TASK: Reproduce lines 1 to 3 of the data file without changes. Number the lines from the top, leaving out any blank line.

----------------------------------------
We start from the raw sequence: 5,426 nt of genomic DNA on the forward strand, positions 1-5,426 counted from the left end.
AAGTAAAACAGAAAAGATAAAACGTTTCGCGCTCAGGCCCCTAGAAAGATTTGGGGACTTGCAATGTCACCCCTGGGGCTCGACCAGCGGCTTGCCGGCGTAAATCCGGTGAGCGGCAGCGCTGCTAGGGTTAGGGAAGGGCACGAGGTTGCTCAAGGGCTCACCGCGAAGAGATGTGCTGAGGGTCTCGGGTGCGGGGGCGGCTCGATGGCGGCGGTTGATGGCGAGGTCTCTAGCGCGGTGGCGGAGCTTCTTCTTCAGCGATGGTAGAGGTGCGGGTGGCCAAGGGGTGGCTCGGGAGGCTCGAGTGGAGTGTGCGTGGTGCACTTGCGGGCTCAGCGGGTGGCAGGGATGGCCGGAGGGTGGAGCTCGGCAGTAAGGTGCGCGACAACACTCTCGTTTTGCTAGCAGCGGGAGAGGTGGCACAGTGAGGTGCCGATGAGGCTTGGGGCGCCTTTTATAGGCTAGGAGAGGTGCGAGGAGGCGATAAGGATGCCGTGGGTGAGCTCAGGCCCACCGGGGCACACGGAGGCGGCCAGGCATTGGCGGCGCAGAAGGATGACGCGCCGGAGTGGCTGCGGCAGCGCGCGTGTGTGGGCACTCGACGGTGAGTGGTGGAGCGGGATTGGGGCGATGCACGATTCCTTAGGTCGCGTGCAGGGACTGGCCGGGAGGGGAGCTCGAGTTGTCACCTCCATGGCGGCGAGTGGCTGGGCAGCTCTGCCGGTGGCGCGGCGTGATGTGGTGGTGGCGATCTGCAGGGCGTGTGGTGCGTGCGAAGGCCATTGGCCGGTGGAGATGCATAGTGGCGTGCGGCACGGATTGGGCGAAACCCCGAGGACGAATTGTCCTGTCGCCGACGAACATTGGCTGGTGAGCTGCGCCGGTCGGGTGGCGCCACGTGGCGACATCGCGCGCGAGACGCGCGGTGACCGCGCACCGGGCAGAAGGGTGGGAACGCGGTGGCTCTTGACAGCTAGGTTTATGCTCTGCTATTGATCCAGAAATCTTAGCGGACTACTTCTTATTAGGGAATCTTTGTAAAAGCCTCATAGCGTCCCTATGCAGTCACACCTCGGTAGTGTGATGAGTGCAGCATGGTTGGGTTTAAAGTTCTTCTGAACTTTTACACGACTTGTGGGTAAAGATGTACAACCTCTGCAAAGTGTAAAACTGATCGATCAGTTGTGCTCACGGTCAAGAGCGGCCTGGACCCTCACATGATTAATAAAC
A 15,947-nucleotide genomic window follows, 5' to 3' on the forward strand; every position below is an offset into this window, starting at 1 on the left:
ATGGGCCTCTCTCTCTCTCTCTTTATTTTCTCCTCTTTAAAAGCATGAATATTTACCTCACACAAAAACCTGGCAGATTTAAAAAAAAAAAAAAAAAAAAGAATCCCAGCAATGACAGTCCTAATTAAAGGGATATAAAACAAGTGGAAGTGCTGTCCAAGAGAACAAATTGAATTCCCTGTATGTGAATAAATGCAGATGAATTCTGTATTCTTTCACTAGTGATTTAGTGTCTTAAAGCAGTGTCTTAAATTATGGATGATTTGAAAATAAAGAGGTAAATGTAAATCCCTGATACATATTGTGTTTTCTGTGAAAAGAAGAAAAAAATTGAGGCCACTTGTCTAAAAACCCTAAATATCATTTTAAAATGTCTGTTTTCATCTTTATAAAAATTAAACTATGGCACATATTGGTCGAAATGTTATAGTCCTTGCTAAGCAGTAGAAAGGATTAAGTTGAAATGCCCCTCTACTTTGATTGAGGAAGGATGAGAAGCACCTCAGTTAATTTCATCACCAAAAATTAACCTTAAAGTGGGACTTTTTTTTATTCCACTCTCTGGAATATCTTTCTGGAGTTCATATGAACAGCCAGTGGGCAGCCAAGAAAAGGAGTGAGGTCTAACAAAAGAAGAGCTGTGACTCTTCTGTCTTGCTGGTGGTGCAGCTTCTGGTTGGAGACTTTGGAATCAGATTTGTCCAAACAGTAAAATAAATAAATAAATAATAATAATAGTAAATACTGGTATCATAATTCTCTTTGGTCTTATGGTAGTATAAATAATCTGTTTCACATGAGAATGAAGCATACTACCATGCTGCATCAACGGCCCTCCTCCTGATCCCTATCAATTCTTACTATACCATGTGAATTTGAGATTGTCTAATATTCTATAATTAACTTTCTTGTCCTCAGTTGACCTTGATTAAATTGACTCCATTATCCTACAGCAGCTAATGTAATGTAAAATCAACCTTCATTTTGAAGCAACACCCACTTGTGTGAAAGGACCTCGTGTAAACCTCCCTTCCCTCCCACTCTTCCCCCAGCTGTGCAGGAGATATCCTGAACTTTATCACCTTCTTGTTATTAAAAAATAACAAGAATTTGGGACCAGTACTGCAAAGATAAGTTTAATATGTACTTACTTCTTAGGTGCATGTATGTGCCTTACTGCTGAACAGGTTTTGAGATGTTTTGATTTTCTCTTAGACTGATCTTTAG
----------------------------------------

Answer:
We start from the raw sequence: 5,426 nt of genomic DNA on the forward strand, positions 1-5,426 counted from the left end.
AAGTAAAACAGAAAAGATAAAACGTTTCGCGCTCAGGCCCCTAGAAAGATTTGGGGACTTGCAATGTCACCCCTGGGGCTCGACCAGCGGCTTGCCGGCGTAAATCCGGTGAGCGGCAGCGCTGCTAGGGTTAGGGAAGGGCACGAGGTTGCTCAAGGGCTCACCGCGAAGAGATGTGCTGAGGGTCTCGGGTGCGGGGGCGGCTCGATGGCGGCGGTTGATGGCGAGGTCTCTAGCGCGGTGGCGGAGCTTCTTCTTCAGCGATGGTAGAGGTGCGGGTGGCCAAGGGGTGGCTCGGGAGGCTCGAGTGGAGTGTGCGTGGTGCACTTGCGGGCTCAGCGGGTGGCAGGGATGGCCGGAGGGTGGAGCTCGGCAGTAAGGTGCGCGACAACACTCTCGTTTTGCTAGCAGCGGGAGAGGTGGCACAGTGAGGTGCCGATGAGGCTTGGGGCGCCTTTTATAGGCTAGGAGAGGTGCGAGGAGGCGATAAGGATGCCGTGGGTGAGCTCAGGCCCACCGGGGCACACGGAGGCGGCCAGGCATTGGCGGCGCAGAAGGATGACGCGCCGGAGTGGCTGCGGCAGCGCGCGTGTGTGGGCACTCGACGGTGAGTGGTGGAGCGGGATTGGGGCGATGCACGATTCCTTAGGTCGCGTGCAGGGACTGGCCGGGAGGGGAGCTCGAGTTGTCACCTCCATGGCGGCGAGTGGCTGGGCAGCTCTGCCGGTGGCGCGGCGTGATGTGGTGGTGGCGATCTGCAGGGCGTGTGGTGCGTGCGAAGGCCATTGGCCGGTGGAGATGCATAGTGGCGTGCGGCACGGATTGGGCGAAACCCCGAGGACGAATTGTCCTGTCGCCGACGAACATTGGCTGGTGAGCTGCGCCGGTCGGGTGGCGCCACGTGGCGACATCGCGCGCGAGACGCGCGGTGACCGCGCACCGGGCAGAAGGGTGGGAACGCGGTGGCTCTTGACAGCTAGGTTTATGCTCTGCTATTGATCCAGAAATCTTAGCGGACTACTTCTTATTAGGGAATCTTTGTAAAAGCCTCATAGCGTCCCTATGCAGTCACACCTCGGTAGTGTGATGAGTGCAGCATGGTTGGGTTTAAAGTTCTTCTGAACTTTTACACGACTTGTGGGTAAAGATGTACAACCTCTGCAAAGTGTAAAACTGATCGATCAGTTGTGCTCACGGTCAAGAGCGGCCTGGACCCTCACATGATTAATAAAC
A 15,947-nucleotide genomic window follows, 5' to 3' on the forward strand; every position below is an offset into this window, starting at 1 on the left: